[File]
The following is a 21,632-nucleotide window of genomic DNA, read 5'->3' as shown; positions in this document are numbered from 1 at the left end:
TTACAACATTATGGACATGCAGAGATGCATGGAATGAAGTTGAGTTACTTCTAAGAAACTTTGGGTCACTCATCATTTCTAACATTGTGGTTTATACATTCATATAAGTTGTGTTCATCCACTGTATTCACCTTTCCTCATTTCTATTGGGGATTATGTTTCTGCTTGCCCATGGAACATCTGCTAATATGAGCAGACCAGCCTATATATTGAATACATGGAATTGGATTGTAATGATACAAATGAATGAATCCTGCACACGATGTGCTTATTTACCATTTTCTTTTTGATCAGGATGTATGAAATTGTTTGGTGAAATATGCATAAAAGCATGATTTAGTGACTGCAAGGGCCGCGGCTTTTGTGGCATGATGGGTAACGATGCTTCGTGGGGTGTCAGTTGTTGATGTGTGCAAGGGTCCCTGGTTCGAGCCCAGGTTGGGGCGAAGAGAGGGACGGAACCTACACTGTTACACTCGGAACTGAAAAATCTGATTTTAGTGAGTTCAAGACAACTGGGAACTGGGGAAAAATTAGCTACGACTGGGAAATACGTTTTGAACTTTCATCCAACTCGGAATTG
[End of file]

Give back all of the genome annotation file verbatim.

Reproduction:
The following is a 21,632-nucleotide window of genomic DNA, read 5'->3' as shown; positions in this document are numbered from 1 at the left end:
TTACAACATTATGGACATGCAGAGATGCATGGAATGAAGTTGAGTTACTTCTAAGAAACTTTGGGTCACTCATCATTTCTAACATTGTGGTTTATACATTCATATAAGTTGTGTTCATCCACTGTATTCACCTTTCCTCATTTCTATTGGGGATTATGTTTCTGCTTGCCCATGGAACATCTGCTAATATGAGCAGACCAGCCTATATATTGAATACATGGAATTGGATTGTAATGATACAAATGAATGAATCCTGCACACGATGTGCTTATTTACCATTTTCTTTTTGATCAGGATGTATGAAATTGTTTGGTGAAATATGCATAAAAGCATGATTTAGTGACTGCAAGGGCCGCGGCTTTTGTGGCATGATGGGTAACGATGCTTCGTGGGGTGTCAGTTGTTGATGTGTGCAAGGGTCCCTGGTTCGAGCCCAGGTTGGGGCGAAGAGAGGGACGGAACCTACACTGTTACACTCGGAACTGAAAAATCTGATTTTAGTGAGTTCAAGACAACTGGGAACTGGGGAAAAATTAGCTACGACTGGGAAATACGTTTTGAACTTTCATCCAACTCGGAATTG